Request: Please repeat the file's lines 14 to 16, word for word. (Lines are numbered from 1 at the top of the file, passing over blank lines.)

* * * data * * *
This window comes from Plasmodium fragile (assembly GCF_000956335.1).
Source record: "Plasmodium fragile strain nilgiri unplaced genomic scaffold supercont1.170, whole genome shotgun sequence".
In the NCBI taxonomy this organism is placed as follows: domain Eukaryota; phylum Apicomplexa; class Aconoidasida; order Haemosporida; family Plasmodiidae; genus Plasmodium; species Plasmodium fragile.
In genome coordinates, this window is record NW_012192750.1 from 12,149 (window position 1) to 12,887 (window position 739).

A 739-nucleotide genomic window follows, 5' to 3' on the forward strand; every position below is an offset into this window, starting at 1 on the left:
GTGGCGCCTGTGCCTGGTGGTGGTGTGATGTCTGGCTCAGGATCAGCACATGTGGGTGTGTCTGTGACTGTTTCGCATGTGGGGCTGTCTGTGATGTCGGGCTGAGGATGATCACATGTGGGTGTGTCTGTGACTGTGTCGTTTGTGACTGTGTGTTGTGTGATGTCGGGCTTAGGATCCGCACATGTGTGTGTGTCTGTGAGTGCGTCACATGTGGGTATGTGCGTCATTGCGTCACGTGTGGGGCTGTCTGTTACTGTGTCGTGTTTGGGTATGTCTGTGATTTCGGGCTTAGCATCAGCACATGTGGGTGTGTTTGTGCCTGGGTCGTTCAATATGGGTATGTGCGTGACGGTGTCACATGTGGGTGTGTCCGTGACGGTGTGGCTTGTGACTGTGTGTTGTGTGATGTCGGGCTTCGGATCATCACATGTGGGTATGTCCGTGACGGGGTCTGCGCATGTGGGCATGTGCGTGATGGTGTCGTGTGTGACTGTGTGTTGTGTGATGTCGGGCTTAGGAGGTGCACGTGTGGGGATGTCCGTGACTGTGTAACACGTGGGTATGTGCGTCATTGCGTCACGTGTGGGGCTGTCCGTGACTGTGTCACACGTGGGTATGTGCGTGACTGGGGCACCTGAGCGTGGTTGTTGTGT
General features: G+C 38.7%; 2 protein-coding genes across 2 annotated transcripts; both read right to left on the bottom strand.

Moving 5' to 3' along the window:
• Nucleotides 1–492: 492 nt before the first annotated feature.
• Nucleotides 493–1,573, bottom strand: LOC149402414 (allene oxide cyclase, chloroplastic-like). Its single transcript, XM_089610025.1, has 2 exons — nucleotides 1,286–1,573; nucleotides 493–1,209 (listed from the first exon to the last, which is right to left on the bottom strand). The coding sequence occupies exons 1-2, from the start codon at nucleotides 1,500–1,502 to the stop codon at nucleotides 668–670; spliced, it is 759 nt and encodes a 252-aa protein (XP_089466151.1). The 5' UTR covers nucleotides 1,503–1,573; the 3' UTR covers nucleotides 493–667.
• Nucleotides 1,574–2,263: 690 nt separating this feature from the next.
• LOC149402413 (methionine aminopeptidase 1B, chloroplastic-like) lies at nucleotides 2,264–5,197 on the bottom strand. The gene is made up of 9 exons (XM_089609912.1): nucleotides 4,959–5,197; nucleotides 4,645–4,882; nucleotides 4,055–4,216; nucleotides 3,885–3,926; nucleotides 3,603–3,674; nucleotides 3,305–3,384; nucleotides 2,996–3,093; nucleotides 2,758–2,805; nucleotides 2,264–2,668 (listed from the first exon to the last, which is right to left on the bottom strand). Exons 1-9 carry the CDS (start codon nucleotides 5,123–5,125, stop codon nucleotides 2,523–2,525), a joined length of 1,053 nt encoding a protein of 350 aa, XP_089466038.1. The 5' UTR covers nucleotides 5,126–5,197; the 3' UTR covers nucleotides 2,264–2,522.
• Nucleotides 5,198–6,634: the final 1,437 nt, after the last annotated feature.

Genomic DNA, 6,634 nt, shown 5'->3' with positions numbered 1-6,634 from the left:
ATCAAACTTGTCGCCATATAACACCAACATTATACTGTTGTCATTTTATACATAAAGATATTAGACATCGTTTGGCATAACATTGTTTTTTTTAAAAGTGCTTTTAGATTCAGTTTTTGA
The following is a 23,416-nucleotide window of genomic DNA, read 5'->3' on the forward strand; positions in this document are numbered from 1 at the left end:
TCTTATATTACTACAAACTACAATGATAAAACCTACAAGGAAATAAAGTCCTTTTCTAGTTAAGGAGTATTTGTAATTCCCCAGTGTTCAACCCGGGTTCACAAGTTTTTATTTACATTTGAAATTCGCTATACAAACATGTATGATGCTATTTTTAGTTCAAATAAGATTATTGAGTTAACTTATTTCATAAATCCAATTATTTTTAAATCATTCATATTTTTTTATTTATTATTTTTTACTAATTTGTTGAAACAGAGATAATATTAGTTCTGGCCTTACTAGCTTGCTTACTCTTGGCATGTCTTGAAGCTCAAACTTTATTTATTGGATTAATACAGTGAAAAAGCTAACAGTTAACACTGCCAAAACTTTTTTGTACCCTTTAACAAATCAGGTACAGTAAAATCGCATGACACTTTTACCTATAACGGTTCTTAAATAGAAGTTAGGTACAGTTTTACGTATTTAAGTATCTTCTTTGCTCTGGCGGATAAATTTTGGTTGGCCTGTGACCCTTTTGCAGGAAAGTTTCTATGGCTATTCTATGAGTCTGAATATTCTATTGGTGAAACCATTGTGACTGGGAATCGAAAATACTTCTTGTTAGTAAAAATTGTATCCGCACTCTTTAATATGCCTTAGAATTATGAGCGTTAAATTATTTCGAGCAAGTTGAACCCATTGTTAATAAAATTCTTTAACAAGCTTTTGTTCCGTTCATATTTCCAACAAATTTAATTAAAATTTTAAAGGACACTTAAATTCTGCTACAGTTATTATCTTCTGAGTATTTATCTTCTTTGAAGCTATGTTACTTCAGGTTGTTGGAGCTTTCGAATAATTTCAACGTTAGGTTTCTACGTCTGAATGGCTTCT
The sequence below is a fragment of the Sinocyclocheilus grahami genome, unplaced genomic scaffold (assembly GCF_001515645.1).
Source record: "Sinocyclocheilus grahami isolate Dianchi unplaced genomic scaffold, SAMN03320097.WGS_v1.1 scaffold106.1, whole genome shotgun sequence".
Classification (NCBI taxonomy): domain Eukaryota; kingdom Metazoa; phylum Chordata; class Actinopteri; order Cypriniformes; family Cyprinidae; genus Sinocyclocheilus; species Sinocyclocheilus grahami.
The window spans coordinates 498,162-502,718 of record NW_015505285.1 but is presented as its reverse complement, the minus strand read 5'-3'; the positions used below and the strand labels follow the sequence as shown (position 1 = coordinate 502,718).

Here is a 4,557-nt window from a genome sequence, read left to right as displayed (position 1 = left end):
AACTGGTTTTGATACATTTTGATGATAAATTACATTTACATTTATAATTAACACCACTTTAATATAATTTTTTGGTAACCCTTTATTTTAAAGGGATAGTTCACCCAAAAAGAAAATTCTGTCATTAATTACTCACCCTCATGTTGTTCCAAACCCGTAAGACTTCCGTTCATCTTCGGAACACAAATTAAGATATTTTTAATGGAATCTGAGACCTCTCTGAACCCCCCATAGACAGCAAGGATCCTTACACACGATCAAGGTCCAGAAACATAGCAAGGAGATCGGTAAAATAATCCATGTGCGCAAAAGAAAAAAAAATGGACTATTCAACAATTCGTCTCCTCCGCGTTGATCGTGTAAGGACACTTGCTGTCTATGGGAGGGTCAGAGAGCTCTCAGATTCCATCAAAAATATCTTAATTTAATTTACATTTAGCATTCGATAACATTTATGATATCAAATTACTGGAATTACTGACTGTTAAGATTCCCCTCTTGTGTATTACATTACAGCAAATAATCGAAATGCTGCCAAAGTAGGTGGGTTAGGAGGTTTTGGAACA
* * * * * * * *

Genomic DNA, 6,634 nt, shown 5'->3' with positions numbered 1-6,634 from the left:
ATCAAACTTGTCGCCATATAACACCAACATTATACTGTTGTCATTTTATACATAAAGATATTAGACATCGTTTGGCATAACATTGTTTTTTTTAAAAGTGCTTTTAGATTCAGTTTTTGA
The following is a 23,416-nucleotide window of genomic DNA, read 5'->3' on the forward strand; positions in this document are numbered from 1 at the left end: